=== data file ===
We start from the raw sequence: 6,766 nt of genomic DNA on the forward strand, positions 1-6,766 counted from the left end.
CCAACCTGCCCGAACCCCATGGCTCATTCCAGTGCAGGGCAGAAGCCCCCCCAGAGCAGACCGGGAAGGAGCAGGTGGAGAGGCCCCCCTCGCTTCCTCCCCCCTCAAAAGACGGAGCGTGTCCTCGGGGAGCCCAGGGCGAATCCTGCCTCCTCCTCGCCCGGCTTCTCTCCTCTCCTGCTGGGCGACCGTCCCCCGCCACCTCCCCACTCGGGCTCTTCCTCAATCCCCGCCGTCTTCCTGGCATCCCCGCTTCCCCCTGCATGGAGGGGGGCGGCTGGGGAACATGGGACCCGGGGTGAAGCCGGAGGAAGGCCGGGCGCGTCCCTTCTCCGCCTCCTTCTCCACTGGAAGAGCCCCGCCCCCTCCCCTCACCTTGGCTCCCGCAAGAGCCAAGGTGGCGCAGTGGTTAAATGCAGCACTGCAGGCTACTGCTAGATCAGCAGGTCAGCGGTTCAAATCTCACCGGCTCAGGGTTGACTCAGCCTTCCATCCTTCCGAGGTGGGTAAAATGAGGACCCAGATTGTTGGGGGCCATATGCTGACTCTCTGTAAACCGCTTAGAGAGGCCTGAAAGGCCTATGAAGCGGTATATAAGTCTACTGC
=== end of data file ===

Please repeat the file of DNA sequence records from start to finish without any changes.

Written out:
We start from the raw sequence: 6,766 nt of genomic DNA on the forward strand, positions 1-6,766 counted from the left end.
CCAACCTGCCCGAACCCCATGGCTCATTCCAGTGCAGGGCAGAAGCCCCCCCAGAGCAGACCGGGAAGGAGCAGGTGGAGAGGCCCCCCTCGCTTCCTCCCCCCTCAAAAGACGGAGCGTGTCCTCGGGGAGCCCAGGGCGAATCCTGCCTCCTCCTCGCCCGGCTTCTCTCCTCTCCTGCTGGGCGACCGTCCCCCGCCACCTCCCCACTCGGGCTCTTCCTCAATCCCCGCCGTCTTCCTGGCATCCCCGCTTCCCCCTGCATGGAGGGGGGCGGCTGGGGAACATGGGACCCGGGGTGAAGCCGGAGGAAGGCCGGGCGCGTCCCTTCTCCGCCTCCTTCTCCACTGGAAGAGCCCCGCCCCCTCCCCTCACCTTGGCTCCCGCAAGAGCCAAGGTGGCGCAGTGGTTAAATGCAGCACTGCAGGCTACTGCTAGATCAGCAGGTCAGCGGTTCAAATCTCACCGGCTCAGGGTTGACTCAGCCTTCCATCCTTCCGAGGTGGGTAAAATGAGGACCCAGATTGTTGGGGGCCATATGCTGACTCTCTGTAAACCGCTTAGAGAGGCCTGAAAGGCCTATGAAGCGGTATATAAGTCTACTGC